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Letters to the editor

January 10, 2003 | Page 4

OTHER LETTERS BELOW
Students protest the war recruiters
The U.S.'s lopsided priorities

Why Oregon human rights day is hollow

Dear Socialist Worker,

In December, Oregon Gov. John Kitzhaber gave an official apology for the state's horrific eugenics law that forcibly sterilized over 2,600 people between 1900 and 1980. Some of these people were mentally challenged. Some were youths put in care by the state. Oregon is only the second state to offer such an apology out of 33 states that used similar eugenic laws to sterilize at least 60,000 people.

Kitzhaber also declared December 10 as human rights day--"a day on which we will affirm our commitment to the value of every human being in Oregon," he said. This comes a couple of weeks after two Portland cops were given an award for the killing of Mexican national, Jose Mejia Poot, one year earlier. His only "crime" was being an epileptic who spoke little English. The cops mistook him for being mentally ill.

Portland police already have a reputation for killing people with mental illness. And now, just days after Kitzhaber's "apology," the state has announced the eviction of 122 people with mental illness from residential care homes, in order to save money. They will likely be put into hotels, where they will not receive the care they need.

The most vulnerable citizens are again under attack. And for one day of the year, we are meant to think of their human rights? These are the symptoms of a sick group running society. Such events show why we desperately need a new kind of society where we take care of the weakest people, not shoot or sterilize them.

Paul Dean, Portland, Ore.

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Students protest the war recruiters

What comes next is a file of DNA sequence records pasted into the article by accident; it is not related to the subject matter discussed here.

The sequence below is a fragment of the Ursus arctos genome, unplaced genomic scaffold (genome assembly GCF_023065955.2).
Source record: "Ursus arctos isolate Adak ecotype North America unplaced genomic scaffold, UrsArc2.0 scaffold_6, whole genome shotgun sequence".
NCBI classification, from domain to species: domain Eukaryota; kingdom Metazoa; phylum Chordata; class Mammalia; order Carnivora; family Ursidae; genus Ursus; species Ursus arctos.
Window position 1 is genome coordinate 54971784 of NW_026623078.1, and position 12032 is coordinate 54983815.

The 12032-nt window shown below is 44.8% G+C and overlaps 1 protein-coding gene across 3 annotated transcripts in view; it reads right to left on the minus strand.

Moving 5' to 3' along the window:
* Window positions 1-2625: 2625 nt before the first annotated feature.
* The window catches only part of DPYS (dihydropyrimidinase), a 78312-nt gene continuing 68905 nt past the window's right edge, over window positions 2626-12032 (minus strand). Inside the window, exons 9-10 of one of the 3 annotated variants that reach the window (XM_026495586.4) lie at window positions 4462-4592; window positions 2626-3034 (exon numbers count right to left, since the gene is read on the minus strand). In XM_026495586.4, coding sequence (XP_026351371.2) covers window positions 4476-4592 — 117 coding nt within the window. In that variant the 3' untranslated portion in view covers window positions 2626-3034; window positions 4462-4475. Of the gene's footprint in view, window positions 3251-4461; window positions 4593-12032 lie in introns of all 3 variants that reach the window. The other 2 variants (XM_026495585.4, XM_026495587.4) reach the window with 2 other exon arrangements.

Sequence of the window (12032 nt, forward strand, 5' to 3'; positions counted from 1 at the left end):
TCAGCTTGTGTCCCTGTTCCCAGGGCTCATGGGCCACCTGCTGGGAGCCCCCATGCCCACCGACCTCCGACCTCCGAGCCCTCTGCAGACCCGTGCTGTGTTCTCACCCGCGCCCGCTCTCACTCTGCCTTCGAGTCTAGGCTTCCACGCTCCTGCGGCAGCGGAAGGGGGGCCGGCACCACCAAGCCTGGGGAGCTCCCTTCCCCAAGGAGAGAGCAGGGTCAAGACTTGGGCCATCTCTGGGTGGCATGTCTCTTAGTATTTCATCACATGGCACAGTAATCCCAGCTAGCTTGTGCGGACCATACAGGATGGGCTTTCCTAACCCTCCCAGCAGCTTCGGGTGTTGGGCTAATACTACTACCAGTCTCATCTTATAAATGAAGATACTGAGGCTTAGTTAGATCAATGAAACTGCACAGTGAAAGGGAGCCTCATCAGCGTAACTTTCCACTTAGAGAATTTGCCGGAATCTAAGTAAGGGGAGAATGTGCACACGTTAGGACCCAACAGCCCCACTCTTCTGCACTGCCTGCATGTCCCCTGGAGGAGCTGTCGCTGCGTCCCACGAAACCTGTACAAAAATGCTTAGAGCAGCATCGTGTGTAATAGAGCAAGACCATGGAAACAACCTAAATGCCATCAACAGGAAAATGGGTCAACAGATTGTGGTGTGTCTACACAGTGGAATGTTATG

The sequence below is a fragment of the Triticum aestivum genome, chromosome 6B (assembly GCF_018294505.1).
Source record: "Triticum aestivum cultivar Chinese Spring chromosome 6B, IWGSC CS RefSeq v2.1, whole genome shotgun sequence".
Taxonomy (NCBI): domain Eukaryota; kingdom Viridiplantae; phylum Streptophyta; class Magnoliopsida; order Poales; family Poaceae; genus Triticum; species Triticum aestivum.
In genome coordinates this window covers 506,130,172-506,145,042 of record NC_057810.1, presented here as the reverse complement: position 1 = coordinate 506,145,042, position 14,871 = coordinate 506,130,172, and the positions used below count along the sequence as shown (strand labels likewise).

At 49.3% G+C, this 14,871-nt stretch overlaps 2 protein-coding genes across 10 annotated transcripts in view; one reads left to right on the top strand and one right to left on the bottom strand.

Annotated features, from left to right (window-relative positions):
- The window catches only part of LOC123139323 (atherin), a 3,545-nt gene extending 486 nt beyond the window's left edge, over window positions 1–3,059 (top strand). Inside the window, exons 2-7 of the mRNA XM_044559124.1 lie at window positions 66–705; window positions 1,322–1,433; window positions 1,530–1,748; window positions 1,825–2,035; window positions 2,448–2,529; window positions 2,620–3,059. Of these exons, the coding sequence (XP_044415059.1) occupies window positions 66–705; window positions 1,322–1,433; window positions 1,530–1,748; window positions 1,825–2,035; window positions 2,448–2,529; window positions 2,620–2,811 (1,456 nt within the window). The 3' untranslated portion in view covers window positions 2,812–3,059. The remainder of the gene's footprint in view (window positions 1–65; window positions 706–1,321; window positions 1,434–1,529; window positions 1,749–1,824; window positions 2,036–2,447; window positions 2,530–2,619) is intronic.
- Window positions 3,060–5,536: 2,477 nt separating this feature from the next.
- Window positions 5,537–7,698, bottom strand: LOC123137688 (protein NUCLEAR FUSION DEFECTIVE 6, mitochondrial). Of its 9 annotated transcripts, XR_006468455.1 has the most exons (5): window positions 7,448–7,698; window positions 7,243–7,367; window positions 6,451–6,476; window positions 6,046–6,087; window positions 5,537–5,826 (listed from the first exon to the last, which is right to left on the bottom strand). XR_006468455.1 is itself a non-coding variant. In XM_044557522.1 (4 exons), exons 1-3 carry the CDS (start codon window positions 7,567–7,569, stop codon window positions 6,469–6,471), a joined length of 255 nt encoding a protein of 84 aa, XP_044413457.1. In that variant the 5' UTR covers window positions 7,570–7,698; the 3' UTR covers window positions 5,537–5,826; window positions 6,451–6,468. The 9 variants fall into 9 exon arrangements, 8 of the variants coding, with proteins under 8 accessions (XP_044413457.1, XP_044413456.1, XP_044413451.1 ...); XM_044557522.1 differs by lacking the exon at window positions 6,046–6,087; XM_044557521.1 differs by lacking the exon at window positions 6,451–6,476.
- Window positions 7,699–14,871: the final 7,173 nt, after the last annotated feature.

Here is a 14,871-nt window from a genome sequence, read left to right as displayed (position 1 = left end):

Dear Socialist Worker,

When we got the word that some military recruiters were coming to our school--Northwestern High School in Hyattsville, Md.--a group of friends got together the night before and made T-shirts and signs and came up with some chants.

On the morning they arrived, we started to chant in front of the school's main building. We were later joined by other students, and even some teachers.

As one teacher at Northwestern High wrote in an e-mail to local activists: "They were loud and boisterous and had very inventive slogans about the war in Iraq and the fact that Bush and his cronies won't be sending their children to die in the Gulf."

We followed our plan to protest in front of the Career Center where the military recruiters were supposed to go to that day. I and some other students formed a human chain in front of the Career Center door. We wouldn't move until the police came to get us.

In the end, they did not suspend us, and we are still allowed to protest. We are proud of this, and I hope to start a club soon.

Sheri Pegram, Hyattsville, Md.

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The U.S.'s lopsided priorities

Dear Socialist Worker,

Now and then, I see bumper stickers that read, "America: Love it or Leave it." More often discontented with my citizenship than not, I must say that I am finding it difficult to find asylum in another country.

Why would I want to leave? America is one of the only first-world countries to have no socialized health care system and no free university system. Practically every aspect of an American's life is sold to them. It is difficult enough to walk through a store the size of a city block and realize that it was created solely to make a few people very rich. It's tragic to walk into a hospital and realize the same thing.

One of Bush's first acts as president was to push through legislation to provide a tax refund. Had I known that, two years later, there would be a huge budget deficit, I would have sent the check back. Now public schools are forced to cut programs, unemployment is no longer receiving funding, state parks are shutting down--the list goes on. Our invasion of Iraq is going to cost an estimated $3 trillion while elementary school teachers need to pay for many of their class supplies themselves.

When I think about this lack of perspective and hopelessly lopsided priorities, I wonder if political persecution can take the form of an assault on common sense. For now, I propose a new bumper sticker, "America: Difficult to Love, Difficult to Leave."

Joel Pedersen, Tucson, Ariz.

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